Social Distancing At School Concept Illustration.

Though there is still no guarantee Scarsdale schools will reopen with a proposed hybrid system, the district remains committed to aiming for that level of in-person education after Labor Day, while also focusing on remote learning for the roughly 11 percent of students who have chosen that option and for the chance that schools either open with, or later move to, remote learning during the COVID-19 pandemic.

“We fully anticipate moving in and out of learning structures over the course of next year and want to be equally prepared for that ability to move in and out of those models as quickly and organically as possible,” Scarsdale schools Superintendent Dr. Thomas Hagerman said in a Zoom public forum Thursday, Aug. 13. He added, “There is a conversation across the region, particularly in Westchester County, about whether or not there’s feasibility around being able to move into a hybrid model as quickly as people would like to see in some cases.”

Earlier that day New Rochelle announced it would start the school year with a remote model, and this week Mount Vernon and Clarkstown schools have joined that list.

One of the questions parents asked at the forum — based on four Scarsdale Teachers Association representatives stating at the board of education meeting two days earlier that many teachers don’t feel safe returning to the classroom, particularly at the high school level — was whether the district expects to be properly staffed for an on-time hybrid opening.

“I don’t have information to suggest to me right now that we can’t do that, but it’s going to take more conversations and building out our virtual model for elementary, which is underway right now, and hearing from any more teachers who might be needing a leave of absence,” Assistant Superintendent of Human Resources and Leadership Development Dr. Drew Patrick said. “We are starting to schedule our teacher aides … Every day that goes on we’ll come closer to knowing if we’ll be able to keep with our calendar.”

At the forum, Patrick revealed the results of the parents’ commitment survey as to whether they planned to enroll their kids in hybrid learning or if they were taking advantage of the recently added remote-only option. With 93% of parents responding to the survey, 13.5% of elementary, 12% of middle school and 9.5% of high school students chose remote.

Based on those numbers, Patrick said the elementary schools would be able to collapse two sections at each grade level in order to dedicate staff to two sections of remote-only learning per grade. While they won’t have to combine any grade levels into classes — something that might have happened if interest had been lower — the remote classes will be combined with students from all five elementary schools.

Patrick said he is identifying the remote-only teachers, with priority given to teachers have who experience at that grade level and likely would have taught that grade level this year, and he said all class size averages will remain intact for hybrid — 50 percent — and remote. “That’s good news from my perspective,” he said.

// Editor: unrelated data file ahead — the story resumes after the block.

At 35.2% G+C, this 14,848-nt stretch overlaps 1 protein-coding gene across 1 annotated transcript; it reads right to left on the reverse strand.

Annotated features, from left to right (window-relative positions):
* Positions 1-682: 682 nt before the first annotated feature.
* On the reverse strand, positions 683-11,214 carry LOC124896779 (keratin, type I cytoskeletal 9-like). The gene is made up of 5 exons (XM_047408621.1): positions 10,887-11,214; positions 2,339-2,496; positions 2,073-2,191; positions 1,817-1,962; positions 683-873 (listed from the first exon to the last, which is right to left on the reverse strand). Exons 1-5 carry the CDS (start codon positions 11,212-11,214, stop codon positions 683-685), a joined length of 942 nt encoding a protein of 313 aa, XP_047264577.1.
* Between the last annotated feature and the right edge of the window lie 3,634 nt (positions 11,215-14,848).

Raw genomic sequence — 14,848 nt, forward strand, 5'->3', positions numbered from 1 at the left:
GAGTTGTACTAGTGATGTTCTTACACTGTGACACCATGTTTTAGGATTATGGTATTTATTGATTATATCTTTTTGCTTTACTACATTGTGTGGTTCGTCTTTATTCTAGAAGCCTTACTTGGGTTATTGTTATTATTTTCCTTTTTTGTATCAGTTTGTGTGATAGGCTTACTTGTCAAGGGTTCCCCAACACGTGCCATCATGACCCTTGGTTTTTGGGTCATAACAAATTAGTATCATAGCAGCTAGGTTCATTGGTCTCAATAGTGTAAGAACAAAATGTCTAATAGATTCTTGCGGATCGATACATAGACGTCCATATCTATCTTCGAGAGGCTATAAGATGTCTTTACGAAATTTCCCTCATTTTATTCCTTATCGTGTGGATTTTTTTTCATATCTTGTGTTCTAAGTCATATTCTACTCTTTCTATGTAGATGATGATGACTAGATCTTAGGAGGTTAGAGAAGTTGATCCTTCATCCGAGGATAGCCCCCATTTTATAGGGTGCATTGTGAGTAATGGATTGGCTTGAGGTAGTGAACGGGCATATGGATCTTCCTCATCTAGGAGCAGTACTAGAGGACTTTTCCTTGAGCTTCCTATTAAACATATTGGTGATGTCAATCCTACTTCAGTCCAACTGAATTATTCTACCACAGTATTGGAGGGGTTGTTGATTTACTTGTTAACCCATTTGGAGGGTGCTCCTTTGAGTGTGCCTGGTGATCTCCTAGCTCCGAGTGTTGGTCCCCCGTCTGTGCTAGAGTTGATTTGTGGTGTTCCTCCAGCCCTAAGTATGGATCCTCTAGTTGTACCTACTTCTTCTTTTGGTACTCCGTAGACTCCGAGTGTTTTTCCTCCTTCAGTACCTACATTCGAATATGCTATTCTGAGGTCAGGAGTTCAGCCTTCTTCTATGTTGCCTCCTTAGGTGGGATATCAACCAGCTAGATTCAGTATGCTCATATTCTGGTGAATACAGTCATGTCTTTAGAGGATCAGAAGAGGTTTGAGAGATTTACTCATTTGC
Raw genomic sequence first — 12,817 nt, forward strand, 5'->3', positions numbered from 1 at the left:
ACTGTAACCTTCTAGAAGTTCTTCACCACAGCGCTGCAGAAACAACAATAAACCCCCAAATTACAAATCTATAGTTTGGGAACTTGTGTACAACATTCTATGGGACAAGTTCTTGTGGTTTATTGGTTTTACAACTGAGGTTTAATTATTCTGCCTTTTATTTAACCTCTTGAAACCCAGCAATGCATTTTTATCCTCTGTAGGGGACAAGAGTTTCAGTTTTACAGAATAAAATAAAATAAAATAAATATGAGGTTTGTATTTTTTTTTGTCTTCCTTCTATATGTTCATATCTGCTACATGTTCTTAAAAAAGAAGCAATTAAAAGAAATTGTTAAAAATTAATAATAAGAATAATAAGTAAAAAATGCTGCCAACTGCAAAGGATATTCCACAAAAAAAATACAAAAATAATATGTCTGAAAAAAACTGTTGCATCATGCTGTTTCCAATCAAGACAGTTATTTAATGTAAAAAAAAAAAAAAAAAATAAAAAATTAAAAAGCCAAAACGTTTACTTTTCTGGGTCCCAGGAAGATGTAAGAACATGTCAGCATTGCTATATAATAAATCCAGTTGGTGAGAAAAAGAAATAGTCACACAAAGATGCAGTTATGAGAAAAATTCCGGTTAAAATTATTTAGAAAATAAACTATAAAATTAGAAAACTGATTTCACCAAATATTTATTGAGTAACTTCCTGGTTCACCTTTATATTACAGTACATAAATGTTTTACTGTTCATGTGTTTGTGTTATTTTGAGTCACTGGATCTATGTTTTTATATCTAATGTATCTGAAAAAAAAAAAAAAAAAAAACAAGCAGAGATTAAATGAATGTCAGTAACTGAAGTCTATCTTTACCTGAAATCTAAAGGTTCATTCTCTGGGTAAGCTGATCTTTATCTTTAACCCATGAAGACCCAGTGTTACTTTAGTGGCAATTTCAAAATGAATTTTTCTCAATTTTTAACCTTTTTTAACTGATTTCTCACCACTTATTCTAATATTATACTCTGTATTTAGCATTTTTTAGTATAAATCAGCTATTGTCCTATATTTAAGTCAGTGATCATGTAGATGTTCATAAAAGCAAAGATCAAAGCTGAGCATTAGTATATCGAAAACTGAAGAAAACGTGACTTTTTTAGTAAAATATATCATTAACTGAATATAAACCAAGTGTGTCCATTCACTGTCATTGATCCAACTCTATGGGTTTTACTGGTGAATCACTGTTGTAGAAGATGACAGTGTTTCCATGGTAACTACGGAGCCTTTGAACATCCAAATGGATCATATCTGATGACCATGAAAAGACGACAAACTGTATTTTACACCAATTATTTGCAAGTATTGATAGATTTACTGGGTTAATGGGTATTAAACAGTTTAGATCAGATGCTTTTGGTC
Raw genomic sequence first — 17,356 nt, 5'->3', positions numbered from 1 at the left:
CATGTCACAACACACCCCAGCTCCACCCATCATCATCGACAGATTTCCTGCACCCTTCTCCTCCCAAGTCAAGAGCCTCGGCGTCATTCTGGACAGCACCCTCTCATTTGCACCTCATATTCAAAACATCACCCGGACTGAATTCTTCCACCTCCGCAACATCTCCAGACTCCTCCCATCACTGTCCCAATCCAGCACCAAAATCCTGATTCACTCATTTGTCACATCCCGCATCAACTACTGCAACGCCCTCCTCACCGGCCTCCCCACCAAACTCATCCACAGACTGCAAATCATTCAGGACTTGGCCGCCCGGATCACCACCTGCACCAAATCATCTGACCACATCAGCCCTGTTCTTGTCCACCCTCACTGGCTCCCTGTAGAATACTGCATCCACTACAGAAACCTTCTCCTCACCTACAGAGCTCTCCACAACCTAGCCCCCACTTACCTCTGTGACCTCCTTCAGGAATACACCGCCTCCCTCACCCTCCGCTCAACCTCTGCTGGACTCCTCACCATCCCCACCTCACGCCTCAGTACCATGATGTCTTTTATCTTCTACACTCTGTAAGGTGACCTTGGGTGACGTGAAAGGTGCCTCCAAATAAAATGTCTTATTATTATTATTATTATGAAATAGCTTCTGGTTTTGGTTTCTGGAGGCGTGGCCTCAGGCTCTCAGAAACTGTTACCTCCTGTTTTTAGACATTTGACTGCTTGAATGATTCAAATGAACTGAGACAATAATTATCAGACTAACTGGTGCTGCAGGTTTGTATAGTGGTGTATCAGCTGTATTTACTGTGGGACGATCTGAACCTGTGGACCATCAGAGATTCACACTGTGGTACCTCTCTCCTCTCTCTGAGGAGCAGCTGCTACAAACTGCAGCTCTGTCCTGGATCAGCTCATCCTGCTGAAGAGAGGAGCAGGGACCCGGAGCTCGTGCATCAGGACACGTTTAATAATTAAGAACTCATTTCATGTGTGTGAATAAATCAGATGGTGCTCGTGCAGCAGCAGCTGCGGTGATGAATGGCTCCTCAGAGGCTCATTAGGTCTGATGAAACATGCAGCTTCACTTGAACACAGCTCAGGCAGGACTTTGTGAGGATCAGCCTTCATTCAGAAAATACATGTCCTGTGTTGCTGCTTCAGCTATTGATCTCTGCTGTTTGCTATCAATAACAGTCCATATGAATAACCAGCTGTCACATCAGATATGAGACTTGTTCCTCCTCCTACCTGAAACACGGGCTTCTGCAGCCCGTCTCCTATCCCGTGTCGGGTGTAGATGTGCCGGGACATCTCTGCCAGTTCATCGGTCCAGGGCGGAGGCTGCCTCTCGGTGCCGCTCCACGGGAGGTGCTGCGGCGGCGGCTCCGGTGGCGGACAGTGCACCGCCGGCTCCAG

While a student can move from hybrid to remote at any time, those who commit to remote will not be able to switch to hybrid until the end of the trimester in order to maintain continuity and numbers. Should the school have to go fully remote at any time, the class rosters and teachers would not change for hybrid or remote.

“We do envision the virtual-only learning model to replicate the hybrid learning model in many respects so that such a transition can be made smoothly,” Patrick said.

Assistant Superintendent for Curriculum, Instruction and Assessment Dr. Edgar McIntosh gave an update on the elementary schools’ hybrid model, saying, “We’re looking to focus in on the most essential skills.”

“During the in-class sessions, as we can imagine, it’s going to look very different with the social distancing, with the masks,” he said. “What will be the same is that the teacher will be able to engage in real time with the students, be able to do a lot more direct teaching, look at their responses, if only half their face, and also be able to look from a safe distance over their shoulder to help encourage and facilitate that level of work.”

The elementary principals and assistant principals shared more details in a Zoom presentation  Monday, Aug. 17. (See below for more information.)

Middle school and high school students who are either full-time remote or on their remote day in the hybrid A/B cohort model — full days for middle school, half days for high school — will be able to livestream their classes, so there will not be specific teachers for remote-only students.

“This was unanimously the best hybrid schedule that could be devised by the committee, given the tradeoffs and given the flexibility for students and teachers who are not in school due to health/medical reasons or preference in the types of in-person experiences it offers,” Patrick said of the high school model. “This plan protects and supports the vulnerable members of our community, given the risks of in-person learning by students and teachers who can’t come to school.”

Also at the forum, Hagerman said the district would enforce quarantining for those who return after traveling to places that are on New York’s 14-day quarantine list.